Hacker slams Danske Bank for al­leged se­cu­rity fail­ure

SP's MAI - - INTERNAL SECURITY | BREACHES -

Den­mark’s Danske Bank has been named and shamed by a white hat hacker for al­legedly leak­ing confidential cus­tomer data in the form of ses­sion cook­ies on its pub­lic web­site. IT con­sul­tant Sijmen Ruwhof says, he found the vul­ner­a­bil­ity within min­utes of ex­plor­ing the HTML code de­ployed on the bank’s log-in screen.

In a blog post ex­plain­ing the ex­ploit, Ruwhof says that each time he at­tempted to log in, the site would ran­domly spit out the IP ad­dress and stored cook­ies of an ac­tual Danske Bank cus­tomer.

“I’m shocked. I can’t be­lieve this. It’s so ob­vi­ous and in plain sight! How come that no­body at Danske Bank no­ticed this be­fore?” he writes. “If the cus­tomer from the data that we’re see­ing is logged in at the mo­ment, and if I copy those cook­ies and im­port them into my browser, then I’m also logged in as that cus­tomer. That’s how cook­ies work, and thus that’s how to iden­tify theft works.”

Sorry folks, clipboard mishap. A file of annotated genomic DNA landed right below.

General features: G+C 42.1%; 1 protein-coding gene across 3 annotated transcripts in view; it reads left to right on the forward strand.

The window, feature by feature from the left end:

Ruwhof says he con­tacted Danske Bank to try to point out the flaw but failed to get be­yond the switch­board. In­stead he searched for the names of IT se­cu­rity staff on LinkedIn and posted his find­ings.

Within 24 hours the vul­ner­a­bil­ity was patched, but Ruwhof didn’t re­ceive a for­mal re­sponse from the bank un­til two weeks later, when it wrote: “Thank you for re­port­ing a po­ten­tial se­cu­rity vul­ner­a­bil­ity on our web­site. We in­ves­ti­gated your re­port im­me­di­ately. How­ever, the data you saw was not real cus­tomer ses­sions or data – just some de­bug in­for­ma­tion. Our de­vel­op­ers cor­rected this later that day.”

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